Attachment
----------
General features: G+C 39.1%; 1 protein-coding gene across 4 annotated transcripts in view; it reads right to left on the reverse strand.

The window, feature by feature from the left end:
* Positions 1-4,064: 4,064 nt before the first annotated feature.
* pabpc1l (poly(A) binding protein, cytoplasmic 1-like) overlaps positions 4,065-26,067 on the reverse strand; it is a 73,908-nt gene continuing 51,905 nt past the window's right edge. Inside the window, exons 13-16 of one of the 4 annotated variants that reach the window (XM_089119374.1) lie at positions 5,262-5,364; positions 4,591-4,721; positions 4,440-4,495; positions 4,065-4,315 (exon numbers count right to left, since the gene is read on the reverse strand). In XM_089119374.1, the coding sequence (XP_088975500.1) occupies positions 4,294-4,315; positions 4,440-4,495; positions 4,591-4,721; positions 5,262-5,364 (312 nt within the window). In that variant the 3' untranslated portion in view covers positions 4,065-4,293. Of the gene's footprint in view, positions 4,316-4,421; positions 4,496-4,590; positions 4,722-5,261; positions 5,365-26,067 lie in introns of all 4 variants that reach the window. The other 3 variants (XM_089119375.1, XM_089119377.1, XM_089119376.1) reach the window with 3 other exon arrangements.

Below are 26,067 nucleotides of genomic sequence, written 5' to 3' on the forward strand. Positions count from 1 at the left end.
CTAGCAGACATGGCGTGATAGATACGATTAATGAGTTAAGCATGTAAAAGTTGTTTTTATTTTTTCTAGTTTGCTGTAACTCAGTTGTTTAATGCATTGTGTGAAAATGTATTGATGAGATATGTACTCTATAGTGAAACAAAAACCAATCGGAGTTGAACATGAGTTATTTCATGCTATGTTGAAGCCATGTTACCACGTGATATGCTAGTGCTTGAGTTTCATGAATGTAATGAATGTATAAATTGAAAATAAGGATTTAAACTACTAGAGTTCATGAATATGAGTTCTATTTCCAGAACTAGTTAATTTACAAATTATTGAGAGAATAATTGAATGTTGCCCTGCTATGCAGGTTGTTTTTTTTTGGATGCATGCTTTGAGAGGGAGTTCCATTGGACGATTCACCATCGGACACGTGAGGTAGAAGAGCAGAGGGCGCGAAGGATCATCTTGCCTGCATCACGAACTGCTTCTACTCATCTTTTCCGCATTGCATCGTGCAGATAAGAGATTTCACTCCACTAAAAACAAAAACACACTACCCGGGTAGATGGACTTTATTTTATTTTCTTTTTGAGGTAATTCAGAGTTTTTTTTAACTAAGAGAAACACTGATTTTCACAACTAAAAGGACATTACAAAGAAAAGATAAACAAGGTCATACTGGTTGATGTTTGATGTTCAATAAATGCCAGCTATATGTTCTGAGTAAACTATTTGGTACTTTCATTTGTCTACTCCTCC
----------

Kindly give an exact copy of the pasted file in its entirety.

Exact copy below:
General features: G+C 39.1%; 1 protein-coding gene across 4 annotated transcripts in view; it reads right to left on the reverse strand.

The window, feature by feature from the left end:
* Positions 1-4,064: 4,064 nt before the first annotated feature.
* pabpc1l (poly(A) binding protein, cytoplasmic 1-like) overlaps positions 4,065-26,067 on the reverse strand; it is a 73,908-nt gene continuing 51,905 nt past the window's right edge. Inside the window, exons 13-16 of one of the 4 annotated variants that reach the window (XM_089119374.1) lie at positions 5,262-5,364; positions 4,591-4,721; positions 4,440-4,495; positions 4,065-4,315 (exon numbers count right to left, since the gene is read on the reverse strand). In XM_089119374.1, the coding sequence (XP_088975500.1) occupies positions 4,294-4,315; positions 4,440-4,495; positions 4,591-4,721; positions 5,262-5,364 (312 nt within the window). In that variant the 3' untranslated portion in view covers positions 4,065-4,293. Of the gene's footprint in view, positions 4,316-4,421; positions 4,496-4,590; positions 4,722-5,261; positions 5,365-26,067 lie in introns of all 4 variants that reach the window. The other 3 variants (XM_089119375.1, XM_089119377.1, XM_089119376.1) reach the window with 3 other exon arrangements.

Below are 26,067 nucleotides of genomic sequence, written 5' to 3' on the forward strand. Positions count from 1 at the left end.
CTAGCAGACATGGCGTGATAGATACGATTAATGAGTTAAGCATGTAAAAGTTGTTTTTATTTTTTCTAGTTTGCTGTAACTCAGTTGTTTAATGCATTGTGTGAAAATGTATTGATGAGATATGTACTCTATAGTGAAACAAAAACCAATCGGAGTTGAACATGAGTTATTTCATGCTATGTTGAAGCCATGTTACCACGTGATATGCTAGTGCTTGAGTTTCATGAATGTAATGAATGTATAAATTGAAAATAAGGATTTAAACTACTAGAGTTCATGAATATGAGTTCTATTTCCAGAACTAGTTAATTTACAAATTATTGAGAGAATAATTGAATGTTGCCCTGCTATGCAGGTTGTTTTTTTTTGGATGCATGCTTTGAGAGGGAGTTCCATTGGACGATTCACCATCGGACACGTGAGGTAGAAGAGCAGAGGGCGCGAAGGATCATCTTGCCTGCATCACGAACTGCTTCTACTCATCTTTTCCGCATTGCATCGTGCAGATAAGAGATTTCACTCCACTAAAAACAAAAACACACTACCCGGGTAGATGGACTTTATTTTATTTTCTTTTTGAGGTAATTCAGAGTTTTTTTTAACTAAGAGAAACACTGATTTTCACAACTAAAAGGACATTACAAAGAAAAGATAAACAAGGTCATACTGGTTGATGTTTGATGTTCAATAAATGCCAGCTATATGTTCTGAGTAAACTATTTGGTACTTTCATTTGTCTACTCCTCC